Rick Scott ran for governor as a nonpolitician and self-styled political outsider. He threatened to make the Tallahassee establishment pols quake in their boots and weep in their drinks. There would be a new sheriff in town.
Well, flash forward to summer 2013, and the new sheriff has become very much like the old sheriff. Rick Scott has become the thing he despised: a politician. Too much so, in my view. He spends less time governing than he does campaigning. And he’s campaigning all the time. The governor who rarely turned up in South Florida after his election is now here — and around the state — all the time for a nonstop parade of well-orchestrated photo ops, awards ceremonies and bill signings.
Take the elaborate production in North Miami that accompanied the signing of the no-texting-while-driving bill, about which Scott was largely noncommittal during the legislative session. But the stage at Alonzo and Tracy Mourning High could barely hold the several dozen invitees. Scott arrived and patiently shook every hand in sight before thanking everyone present he could name. Quite a change from the awkward and ill-at-ease neophyte who would zip into such events, make a few brief, uninspired remarks and run out before it was over without so much as a buh-bye.
Now, Scott comes early and stays late. In North Miami the once media-shy governor waded right into the media gaggle for a few minutes and remained afterwards for photographs with all comers. The state photographer snapped pictures of Scott and whoever was in the vicinity and handed out business cards so they could be sent a copy. I’m sure they’ll be autographed, too. The governor is even sending little hand-written notes to — of all people! — reporters. I’ve received a couple. Nice, but not necessary.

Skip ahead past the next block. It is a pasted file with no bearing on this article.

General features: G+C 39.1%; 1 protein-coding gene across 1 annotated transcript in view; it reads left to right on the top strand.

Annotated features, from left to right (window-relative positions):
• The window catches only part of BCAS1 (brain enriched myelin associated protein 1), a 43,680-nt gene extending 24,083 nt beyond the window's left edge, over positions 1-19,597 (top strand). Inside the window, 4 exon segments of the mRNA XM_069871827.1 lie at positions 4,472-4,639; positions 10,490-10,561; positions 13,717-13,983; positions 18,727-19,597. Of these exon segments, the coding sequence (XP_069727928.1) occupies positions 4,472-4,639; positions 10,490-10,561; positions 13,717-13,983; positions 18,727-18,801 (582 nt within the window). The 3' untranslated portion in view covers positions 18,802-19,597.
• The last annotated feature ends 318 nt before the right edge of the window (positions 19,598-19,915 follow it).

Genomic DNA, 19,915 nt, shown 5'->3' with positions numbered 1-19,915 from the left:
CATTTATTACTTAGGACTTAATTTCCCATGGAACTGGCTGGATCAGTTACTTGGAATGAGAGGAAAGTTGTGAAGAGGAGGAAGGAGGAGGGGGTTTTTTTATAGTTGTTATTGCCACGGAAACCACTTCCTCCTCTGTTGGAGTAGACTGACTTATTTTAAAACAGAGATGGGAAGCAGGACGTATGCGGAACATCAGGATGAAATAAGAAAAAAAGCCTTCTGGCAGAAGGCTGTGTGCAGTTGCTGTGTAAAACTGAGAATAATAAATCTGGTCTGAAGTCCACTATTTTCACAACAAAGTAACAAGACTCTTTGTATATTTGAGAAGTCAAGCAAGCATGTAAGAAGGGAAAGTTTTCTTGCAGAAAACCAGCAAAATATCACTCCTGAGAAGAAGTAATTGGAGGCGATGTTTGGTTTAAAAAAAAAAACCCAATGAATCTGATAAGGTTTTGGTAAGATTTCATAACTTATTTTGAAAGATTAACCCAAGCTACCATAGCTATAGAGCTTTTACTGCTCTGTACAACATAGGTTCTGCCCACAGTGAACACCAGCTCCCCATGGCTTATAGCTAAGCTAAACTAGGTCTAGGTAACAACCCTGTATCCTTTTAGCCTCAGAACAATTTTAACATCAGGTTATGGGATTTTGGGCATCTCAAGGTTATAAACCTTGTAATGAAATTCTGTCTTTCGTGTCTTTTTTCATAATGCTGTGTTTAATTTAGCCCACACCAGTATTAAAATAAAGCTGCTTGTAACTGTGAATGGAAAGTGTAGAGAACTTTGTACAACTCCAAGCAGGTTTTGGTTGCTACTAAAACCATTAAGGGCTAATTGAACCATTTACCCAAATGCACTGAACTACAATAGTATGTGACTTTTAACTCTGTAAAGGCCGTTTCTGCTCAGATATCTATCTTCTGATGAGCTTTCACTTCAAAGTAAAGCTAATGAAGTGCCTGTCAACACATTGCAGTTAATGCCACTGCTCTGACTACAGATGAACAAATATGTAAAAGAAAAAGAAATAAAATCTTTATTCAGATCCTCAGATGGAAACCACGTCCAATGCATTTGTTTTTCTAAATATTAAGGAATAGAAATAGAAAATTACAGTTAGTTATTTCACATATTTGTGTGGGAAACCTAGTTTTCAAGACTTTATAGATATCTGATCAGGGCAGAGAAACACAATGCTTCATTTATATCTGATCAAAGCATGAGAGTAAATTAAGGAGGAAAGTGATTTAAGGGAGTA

We’re witnessing the roll-out of a repackaged, highly coached and media-friendly Rick Scott. The problem is that his metamorphosis feels forced, unnatural, Pavlovian. It’s like Scott had a facelift, lipo and got a personal shopper, but still thinks of himself as the nerdy guy he was before the makeover. Scott’s transformation is cosmetic, not organic. He was never a natural at the political banter and glad-handing at which some politicians — say, Charlie Crist — excel. But his rough-around-the-edges political persona at least had the feel of authenticity. That’s not a quality I could ascribe to the new, but not necessarily improved, Rick Scott.
What hasn’t changed is his laser-like focus on a few key themes: Job creation, making Florida the No. 1 place to do business, keeping the cost of living low for families and providing good K-12 schools and affordable higher ed. Worthy goals all, to be sure. Scott keeps repeating that mantra at every opportunity. He repeated them in a letter he recently sent to a friend who had renewed her real-estate license. The letter, on the governor’s letterhead and which cost 38 cents to mail, is one of many thinly disguised campaign ploys.
Every incumbent uses his office in small ways to advance his reelection. Scott is using his office shamelessly to advance his chances for a second term. I receive on average 20 emails a day from the governor’s press office announcing everything from the appointment of new members to state boards and commissions to copies of favorable articles and videos of his appearances. His office has created a Twitter account called “What’s Working” that praises whatever Scott does. Currently, he’s taking several victory laps around the state signing various bills, most of which were passed without his input or support. Scott is practicing the kind of political self-aggrandizement — using the imprimatur and power of the governor’s office — that is the very kind of thing he promised to end.
The governor has mounted a crafty, but thus far largely unpersuasive, PR campaign to change voters’ perceptions. Will it work? We won’t know for another 17 months. For a long time he wasn’t enough of a politician. Now he’s too much of one. Perhaps Scott will find the right balance between now and November 2014.
For the moment, his makeover strategy is too transparent, too studied and, yes, too phony. I suspect it’s going to get old fast.